Artificial Intelligence and Drones a perfect match

Drones are taking the world by surprise with its exploratory abilities in various sectors like agriculture, construction, defense, security and many more. They have become an important tool due to their abilities to increase safety and efficiency in many applications. Drones are mostly controlled by human operators. But, recently Artificial Intelligence (AI) has stepped in this industry which aims at removing the manned part in the drones and avoiding human errors. Pairing artificial intelligence with the abilities of drones will result in better performance and efficiency. AI allows drones to operate and make decisions on their own rather being dependent on its human operator.

Artificial Intelligence (AI) in Drones can be useful in  various sectors such as smart cities, emergency drones, farming, military and defense, industrial infrastructure, face recognition and insurance claiming processing, real estate, entertainment, media and the internet.  Construction is one of the sector where it is already being implemented. In March 2018, around one thousand drones which were shipped by Chinese manufacturer DJI and designed by the U.S. drone company Sky Catch were sold to Komatsu a Japanese construction company where these drones are used for smart construction providing aerial mapping, real time updates of the soil and cement on the site. These drones complete the task in minutes whereas human can take days to complete the same.

Airlitix, Inc.  headquartered in Santa Clara County, California provides AI  and machine learning-enabled drones for greenhouse management that can fly around greenhouses and collect data on temperature, humidity and carbon dioxide levels to ensure that plants are growing in an optimal ecosystem. In addition to ecosystem measurements, the Airlitix AI drones can analyze soil and crop health to ensure that plants are disease-free and unhindered in their growth. HEMAV a Spain based technology company has applied artificial intelligence to agriculture through its software in which they offer agronomic recommendations to the agricultural sector by making accurate diagnosis of the crop health by analytical reports. Agribotix headquartered in Colorado uses artificial intelligence to provide solutions such as plant and stand count report, field health report, variable application report and digital scouting report which deliver value to farmers, reduction in crop inputs and improvement in yields and profits. SkySquirrel Technologies, Inc. is one of the companies bringing drone technology to vineyards. The company aims to help users improve their crop yield and to reduce costs. Users pre-program the drone’s route and once deployed the device will leverage computer vision to record images which will be used for analysis. FarmShots is another startup focused on analyzing agricultural data derived from images captured by satellites and drones. Specifically, the company aims to detect diseases, pests, and poor plant nutrition on farms. The company claims that its software can inform users exactly where fertilizer is needed and can reduce the amount of fertilizer used by nearly 40 percent.

Companies like American Robotics have created the next generation of drone technology which are fully-automated drones capable of continuous, unattended operation through innovations in robot autonomy, machine vision, edge computing, and AI.With help of AI the fully-autonomous drones are able to identify accurate ground control points, relevant areas for data acquisition, identify different types of plants, motion sensing, and create optimum flight plans. Basically, the farmers will just have to press single switch and the drone will complete the rest of the task without and human assistance. This can be a game-changer for drone manufacturers and end users who are not highly skilled drone pilots. Many companies such as American Robotics, MMC, and HoneyComb Corporation have introduced fully autonomous drones for agriculture. The service provider’s segment has also employed AI with Drones for better results. For instance, the Swiss company Gamaya uses its drones equipped with hyperspectral sensors to collect aerial images of fields and analyse this data with AI and provide precise information to farmers regarding crop phenology.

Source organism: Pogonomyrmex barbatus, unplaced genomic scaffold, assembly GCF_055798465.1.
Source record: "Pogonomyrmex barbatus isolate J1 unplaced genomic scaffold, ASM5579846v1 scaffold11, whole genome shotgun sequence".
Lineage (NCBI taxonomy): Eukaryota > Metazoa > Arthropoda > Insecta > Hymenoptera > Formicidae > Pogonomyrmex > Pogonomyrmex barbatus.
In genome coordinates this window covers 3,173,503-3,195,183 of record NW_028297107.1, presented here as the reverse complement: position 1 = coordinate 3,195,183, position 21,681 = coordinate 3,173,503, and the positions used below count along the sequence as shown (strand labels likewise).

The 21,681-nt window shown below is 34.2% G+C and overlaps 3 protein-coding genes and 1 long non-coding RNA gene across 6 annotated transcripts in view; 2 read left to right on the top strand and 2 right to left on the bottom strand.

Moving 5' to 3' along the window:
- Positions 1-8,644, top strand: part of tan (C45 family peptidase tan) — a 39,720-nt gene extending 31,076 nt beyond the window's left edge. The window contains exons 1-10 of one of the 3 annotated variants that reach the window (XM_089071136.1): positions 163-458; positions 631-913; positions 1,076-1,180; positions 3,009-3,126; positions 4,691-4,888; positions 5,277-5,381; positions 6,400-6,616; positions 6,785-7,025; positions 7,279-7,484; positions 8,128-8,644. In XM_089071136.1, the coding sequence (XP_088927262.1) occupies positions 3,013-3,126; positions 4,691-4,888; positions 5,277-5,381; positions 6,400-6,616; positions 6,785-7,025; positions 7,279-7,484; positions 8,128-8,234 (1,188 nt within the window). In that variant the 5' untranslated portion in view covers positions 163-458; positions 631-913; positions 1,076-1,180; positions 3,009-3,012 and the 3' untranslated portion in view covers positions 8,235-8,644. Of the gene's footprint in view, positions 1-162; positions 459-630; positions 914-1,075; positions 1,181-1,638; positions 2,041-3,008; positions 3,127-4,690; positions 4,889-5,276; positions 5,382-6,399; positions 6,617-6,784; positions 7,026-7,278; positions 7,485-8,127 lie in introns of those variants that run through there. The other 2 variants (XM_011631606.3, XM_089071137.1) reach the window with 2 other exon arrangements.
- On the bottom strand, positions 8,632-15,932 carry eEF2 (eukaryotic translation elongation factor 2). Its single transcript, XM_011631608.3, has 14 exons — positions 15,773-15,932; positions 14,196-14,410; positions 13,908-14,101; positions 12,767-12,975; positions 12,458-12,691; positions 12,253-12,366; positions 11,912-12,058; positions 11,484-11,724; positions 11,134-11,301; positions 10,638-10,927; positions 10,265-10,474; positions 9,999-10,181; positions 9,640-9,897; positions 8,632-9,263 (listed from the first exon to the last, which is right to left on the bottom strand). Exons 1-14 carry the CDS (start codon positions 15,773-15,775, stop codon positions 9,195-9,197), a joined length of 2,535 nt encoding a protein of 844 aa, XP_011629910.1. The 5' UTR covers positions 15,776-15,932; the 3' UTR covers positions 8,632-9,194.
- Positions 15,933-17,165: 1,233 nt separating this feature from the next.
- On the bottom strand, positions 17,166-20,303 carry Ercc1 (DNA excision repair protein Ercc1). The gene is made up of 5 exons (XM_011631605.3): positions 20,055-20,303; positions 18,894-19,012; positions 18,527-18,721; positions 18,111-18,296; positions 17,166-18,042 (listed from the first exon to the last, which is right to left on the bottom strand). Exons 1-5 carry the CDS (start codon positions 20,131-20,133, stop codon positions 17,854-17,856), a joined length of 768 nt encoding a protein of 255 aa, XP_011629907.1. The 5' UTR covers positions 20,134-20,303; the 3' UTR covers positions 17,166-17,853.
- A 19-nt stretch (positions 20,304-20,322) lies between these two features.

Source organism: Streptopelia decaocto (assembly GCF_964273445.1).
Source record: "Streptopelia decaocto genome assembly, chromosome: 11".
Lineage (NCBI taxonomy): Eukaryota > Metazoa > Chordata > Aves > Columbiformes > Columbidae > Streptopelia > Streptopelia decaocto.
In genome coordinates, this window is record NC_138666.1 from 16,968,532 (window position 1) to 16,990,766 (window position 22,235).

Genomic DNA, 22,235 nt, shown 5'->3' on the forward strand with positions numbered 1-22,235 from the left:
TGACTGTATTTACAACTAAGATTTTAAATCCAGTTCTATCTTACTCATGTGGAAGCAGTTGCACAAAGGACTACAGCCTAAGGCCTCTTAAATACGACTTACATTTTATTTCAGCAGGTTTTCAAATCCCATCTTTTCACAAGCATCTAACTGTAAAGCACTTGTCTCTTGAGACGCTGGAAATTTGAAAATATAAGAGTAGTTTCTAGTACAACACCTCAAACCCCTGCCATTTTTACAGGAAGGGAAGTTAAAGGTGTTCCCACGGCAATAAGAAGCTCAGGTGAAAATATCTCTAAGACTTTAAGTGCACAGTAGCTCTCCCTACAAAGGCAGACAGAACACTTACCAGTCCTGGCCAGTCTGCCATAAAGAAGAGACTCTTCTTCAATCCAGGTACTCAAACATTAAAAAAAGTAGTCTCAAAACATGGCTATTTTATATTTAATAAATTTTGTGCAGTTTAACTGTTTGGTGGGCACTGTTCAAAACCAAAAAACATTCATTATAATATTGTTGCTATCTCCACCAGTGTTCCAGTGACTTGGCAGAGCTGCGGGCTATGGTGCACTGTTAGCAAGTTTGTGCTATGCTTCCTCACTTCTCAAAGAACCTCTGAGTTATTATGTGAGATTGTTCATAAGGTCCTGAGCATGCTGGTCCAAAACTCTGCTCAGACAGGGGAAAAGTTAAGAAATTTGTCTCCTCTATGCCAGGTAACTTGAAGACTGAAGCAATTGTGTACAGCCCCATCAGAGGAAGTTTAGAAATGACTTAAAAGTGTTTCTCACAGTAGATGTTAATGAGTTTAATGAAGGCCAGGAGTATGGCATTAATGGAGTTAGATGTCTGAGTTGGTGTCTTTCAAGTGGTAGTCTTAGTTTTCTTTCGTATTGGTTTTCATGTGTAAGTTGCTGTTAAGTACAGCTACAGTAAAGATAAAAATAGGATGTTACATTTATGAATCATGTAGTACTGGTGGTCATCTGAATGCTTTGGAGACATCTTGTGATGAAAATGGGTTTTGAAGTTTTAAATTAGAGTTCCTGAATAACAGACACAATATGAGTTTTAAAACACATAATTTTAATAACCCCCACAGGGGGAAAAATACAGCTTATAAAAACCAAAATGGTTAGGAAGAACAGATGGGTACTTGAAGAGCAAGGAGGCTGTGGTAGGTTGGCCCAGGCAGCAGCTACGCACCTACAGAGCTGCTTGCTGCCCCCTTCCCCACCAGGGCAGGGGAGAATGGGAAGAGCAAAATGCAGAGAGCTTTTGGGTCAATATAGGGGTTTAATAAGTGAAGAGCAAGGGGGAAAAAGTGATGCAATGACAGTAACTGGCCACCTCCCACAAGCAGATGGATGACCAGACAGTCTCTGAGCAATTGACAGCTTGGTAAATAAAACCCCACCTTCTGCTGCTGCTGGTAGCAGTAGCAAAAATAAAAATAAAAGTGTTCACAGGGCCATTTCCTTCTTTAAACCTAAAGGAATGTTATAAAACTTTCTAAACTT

Another area where AI is used on large scale is yield prediction. The drone software providers are using deep learning, computer vision and machine learning models to precisely track and predict impact of environmental conditions on varying crop yield. Moreover, planning the best time for harvest, soil health analysis, and identifying the possibility of disease and pest infestations can be done with this technology.  Numerous companies such as Agribotix, Scale AI and Sentera have introduced software solution which leverage AI for drone data analysis. This segment has caught attention of many potential investors and large amount of research and development is being carried out. For instance, in September 2018, Sentera received $14 million in Series A funding for enhancing the adoption AI in drone analytics.

AI and drones seems to be really a perfect match and together holds high potential to grow exponentially. Several established companies and new-entrants are developing strategic partnerships and acquisitions to get hold on drones and its service markets. DroneSense, Scale, Neurala, Alive, Applied Aeronautics, Skydio, Orby, Shield AI, and Aerovironment are few more names providing AI in drones for various applications including defense, industrial, robotics, inspection, media and entertainment, etc.

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